Contributor: Polo Lonergan
Language changes. It doesn’t matter whether you see it as improvement or deterioration; as our cultures shift to include new or developing ideas, so does the language within them. Our vocabulary reflects our understanding of the word and because of that, English expands almost constantly to include new concepts. How we accept or reject these words is more important to personal identity than you might realize. Adopting the correct terms when referring to a community can strengthen it, and ignoring this evolved language can cause harm to people’s sense of personal identity.
It’s much easier to understand your own identity and community when armed with the appropriate words to describe yourself. If we look back at a time when non-LGBTQ people only used vague euphemisms or insults for ‘homosexual’, how could a young person discovering their identity easily grasp who they were without a word to explain it?
By limiting the words used to express an idea, it’s easy to limit people’s exposure to it. If people don’t dare call something by name – or worse, don’t know of a name for it at all – then talking about it becomes difficult.
In the past, young people only discovered the words ‘gay’ or ‘lesbian’ (for example) when discovering the community. Though it still isn’t an easy process, it’s certainly easier to find those who have been through it before and can validate an identity. Within this community people find solace and, over time, that community has grown and changed.
Now we live in a time of easy information. The internet has opened up discussion for many lonely kids and adults alike and this has changed the way we speak about identity. LGBTQ people in small towns or socially conservative families might never have had the chance to find their own community before, but with the internet it is far simpler.
This building of community across distances has helped language move faster. Instead of making do with language that only mostly fits people, we have begun to find words that line up with identity and changed the conversation. One example is the popularity of the word ‘cisgender’ or ‘cis’, meaning a person who identifies with the gender they were assigned at birth (in contrast to transgender or other non-traditional gender identities). The word has been around for a while, but its movement into the mainstream conversation shows that as the community grows, so does visibility for the transgender community, making it more accessible to a broader scope of people.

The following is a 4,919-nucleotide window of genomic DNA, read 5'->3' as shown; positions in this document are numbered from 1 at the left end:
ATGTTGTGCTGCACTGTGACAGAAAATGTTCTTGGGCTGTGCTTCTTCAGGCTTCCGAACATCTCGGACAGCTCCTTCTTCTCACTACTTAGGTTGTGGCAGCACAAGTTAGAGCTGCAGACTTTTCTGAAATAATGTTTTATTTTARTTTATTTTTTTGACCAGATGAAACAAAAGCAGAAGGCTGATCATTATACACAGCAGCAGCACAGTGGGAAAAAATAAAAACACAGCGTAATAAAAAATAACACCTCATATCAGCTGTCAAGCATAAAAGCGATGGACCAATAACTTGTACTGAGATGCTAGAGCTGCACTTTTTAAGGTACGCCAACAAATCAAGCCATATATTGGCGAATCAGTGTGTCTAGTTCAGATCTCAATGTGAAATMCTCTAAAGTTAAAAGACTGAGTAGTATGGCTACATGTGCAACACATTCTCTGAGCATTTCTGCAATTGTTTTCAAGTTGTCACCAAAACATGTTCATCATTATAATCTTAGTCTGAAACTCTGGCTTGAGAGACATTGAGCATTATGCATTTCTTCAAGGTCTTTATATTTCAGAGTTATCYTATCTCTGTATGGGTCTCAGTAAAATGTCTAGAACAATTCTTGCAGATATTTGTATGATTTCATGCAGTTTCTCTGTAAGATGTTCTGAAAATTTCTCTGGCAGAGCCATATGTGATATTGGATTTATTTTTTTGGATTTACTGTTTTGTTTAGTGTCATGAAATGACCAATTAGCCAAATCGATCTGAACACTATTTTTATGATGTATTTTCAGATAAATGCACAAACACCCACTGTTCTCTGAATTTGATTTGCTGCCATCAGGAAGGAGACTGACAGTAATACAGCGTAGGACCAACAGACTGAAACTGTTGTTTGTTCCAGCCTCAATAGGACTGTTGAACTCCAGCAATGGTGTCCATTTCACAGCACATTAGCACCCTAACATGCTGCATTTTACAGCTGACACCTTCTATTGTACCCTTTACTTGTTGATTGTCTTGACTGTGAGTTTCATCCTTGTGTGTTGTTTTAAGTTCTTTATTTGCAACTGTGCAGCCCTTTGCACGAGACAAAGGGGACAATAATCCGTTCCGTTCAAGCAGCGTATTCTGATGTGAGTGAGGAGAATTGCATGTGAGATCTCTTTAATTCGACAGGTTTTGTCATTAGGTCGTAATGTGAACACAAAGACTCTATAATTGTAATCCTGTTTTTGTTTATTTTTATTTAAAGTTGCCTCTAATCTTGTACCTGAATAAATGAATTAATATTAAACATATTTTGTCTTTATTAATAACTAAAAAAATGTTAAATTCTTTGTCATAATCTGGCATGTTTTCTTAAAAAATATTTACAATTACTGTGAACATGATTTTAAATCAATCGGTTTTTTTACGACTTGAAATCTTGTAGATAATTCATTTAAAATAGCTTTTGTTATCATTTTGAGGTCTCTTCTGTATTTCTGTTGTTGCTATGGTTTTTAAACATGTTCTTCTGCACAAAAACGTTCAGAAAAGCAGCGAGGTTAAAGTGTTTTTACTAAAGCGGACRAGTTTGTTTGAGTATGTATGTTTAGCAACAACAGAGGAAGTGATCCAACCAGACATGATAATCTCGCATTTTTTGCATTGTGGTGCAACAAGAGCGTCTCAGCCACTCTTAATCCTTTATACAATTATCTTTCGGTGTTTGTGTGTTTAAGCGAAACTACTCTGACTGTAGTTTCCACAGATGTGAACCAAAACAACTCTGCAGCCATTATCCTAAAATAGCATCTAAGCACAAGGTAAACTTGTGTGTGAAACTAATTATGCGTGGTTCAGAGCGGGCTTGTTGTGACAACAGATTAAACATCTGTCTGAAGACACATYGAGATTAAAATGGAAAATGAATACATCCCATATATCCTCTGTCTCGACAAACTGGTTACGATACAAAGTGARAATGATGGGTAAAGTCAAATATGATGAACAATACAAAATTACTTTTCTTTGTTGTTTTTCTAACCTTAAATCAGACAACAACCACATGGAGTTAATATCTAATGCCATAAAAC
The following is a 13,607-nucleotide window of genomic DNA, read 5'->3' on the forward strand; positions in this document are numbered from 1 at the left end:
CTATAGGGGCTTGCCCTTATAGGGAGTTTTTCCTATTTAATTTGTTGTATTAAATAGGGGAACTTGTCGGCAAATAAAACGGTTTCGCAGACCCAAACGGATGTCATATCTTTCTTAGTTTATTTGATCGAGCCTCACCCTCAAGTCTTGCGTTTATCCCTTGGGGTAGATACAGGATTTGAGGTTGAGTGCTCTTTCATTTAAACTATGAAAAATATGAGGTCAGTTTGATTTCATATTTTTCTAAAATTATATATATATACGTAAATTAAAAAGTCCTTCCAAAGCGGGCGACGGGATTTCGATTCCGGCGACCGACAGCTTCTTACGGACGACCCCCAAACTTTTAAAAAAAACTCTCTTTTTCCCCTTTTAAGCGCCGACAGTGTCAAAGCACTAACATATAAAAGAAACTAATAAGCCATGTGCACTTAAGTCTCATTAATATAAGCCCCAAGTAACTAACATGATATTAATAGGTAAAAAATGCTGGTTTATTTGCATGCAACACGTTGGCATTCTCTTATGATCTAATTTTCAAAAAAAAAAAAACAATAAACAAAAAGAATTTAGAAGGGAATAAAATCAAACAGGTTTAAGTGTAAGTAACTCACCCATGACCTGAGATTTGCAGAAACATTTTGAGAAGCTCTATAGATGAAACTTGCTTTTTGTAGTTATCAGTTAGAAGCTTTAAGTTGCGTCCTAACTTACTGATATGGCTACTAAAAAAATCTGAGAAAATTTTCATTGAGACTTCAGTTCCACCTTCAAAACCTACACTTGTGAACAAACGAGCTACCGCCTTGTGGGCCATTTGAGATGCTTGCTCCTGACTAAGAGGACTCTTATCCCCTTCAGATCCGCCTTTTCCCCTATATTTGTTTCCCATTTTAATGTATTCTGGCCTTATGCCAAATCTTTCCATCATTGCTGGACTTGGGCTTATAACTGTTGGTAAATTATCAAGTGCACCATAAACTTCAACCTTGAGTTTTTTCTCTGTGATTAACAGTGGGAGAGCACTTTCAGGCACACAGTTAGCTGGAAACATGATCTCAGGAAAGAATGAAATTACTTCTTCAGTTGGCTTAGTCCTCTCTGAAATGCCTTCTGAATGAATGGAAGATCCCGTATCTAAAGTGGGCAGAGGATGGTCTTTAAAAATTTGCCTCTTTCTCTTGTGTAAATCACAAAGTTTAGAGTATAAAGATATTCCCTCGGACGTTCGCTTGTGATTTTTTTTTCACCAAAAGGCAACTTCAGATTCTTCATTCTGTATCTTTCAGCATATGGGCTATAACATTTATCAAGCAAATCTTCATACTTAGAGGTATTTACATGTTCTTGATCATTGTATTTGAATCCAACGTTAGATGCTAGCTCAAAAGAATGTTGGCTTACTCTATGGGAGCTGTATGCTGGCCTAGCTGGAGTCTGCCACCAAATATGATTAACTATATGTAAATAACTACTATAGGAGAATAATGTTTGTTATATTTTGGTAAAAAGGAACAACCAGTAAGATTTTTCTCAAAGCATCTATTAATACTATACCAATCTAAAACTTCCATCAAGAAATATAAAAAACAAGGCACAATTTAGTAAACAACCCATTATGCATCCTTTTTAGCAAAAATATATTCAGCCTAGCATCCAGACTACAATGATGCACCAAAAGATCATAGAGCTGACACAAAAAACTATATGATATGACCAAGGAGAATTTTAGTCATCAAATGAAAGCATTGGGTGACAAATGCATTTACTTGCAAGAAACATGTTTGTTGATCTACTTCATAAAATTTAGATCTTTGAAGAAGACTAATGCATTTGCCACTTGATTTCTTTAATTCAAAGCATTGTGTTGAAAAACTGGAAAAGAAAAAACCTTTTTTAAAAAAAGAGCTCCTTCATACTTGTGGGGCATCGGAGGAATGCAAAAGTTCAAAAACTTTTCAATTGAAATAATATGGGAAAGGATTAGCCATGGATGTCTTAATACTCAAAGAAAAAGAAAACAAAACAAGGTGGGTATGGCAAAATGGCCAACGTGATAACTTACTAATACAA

Did you know…PFLAG Canada Durham Region has an online glossary?
That is not an alternative fact. Click here to view the Glossary page.
It’s tempting to dismiss some language as pointless when it comes to LGBTQ topics. For a famous contemporary example we only need to look at ‘they’. Many would argue that English finds itself in need of a generic neutral pronoun as the strict gender binary of times past begins to shift.
Except we’ve had one that’s been in use since at least the fifteenth century.
‘They’ as a singular pronoun might cause a few arguments here and there among friends (and professors), but it’s not a new usage, only an increasingly popular one. We use it all the time when we don’t know someone’s gender or it’s not important to the story we’re telling. ‘Someone lost their bag’ is not particularly inflammatory, yet used in the context of gender neutral or non-binary folk, tempers can get hot.
If you’re trying to figure out why refusing to use someone’s preferred pronouns is such a big deal, imagine being a cisgender man and having someone continuously call you ‘she’ as a matter of principle. This denial of your identity may not physically hurt you but it’s certainly not fun. It feels like erasure of your identity because that’s what it is: refusing to use a gender-neutral pronoun for those who identify outside of the traditional gender binary is as good as saying that they are not a valid person, or at best that identity is less important than grammar.
Yet if we get past that initial strangeness in the face of change, using the correct terminology or pronoun can create new bonds or strengthen old ones. As more people begin to accept this, more people will find the confidence to identify in a way that enriches them.
If you’re looking for the words to describe your sexuality, gender identity, or gender expression, PFLAG Canada Durham Region hosts a coffee/sharing night the last Thursday of each month at the University of Ontario Institute of Technology’s Bordessa Hall, 55 Bond Street East, Oshawa, ON. All are welcome.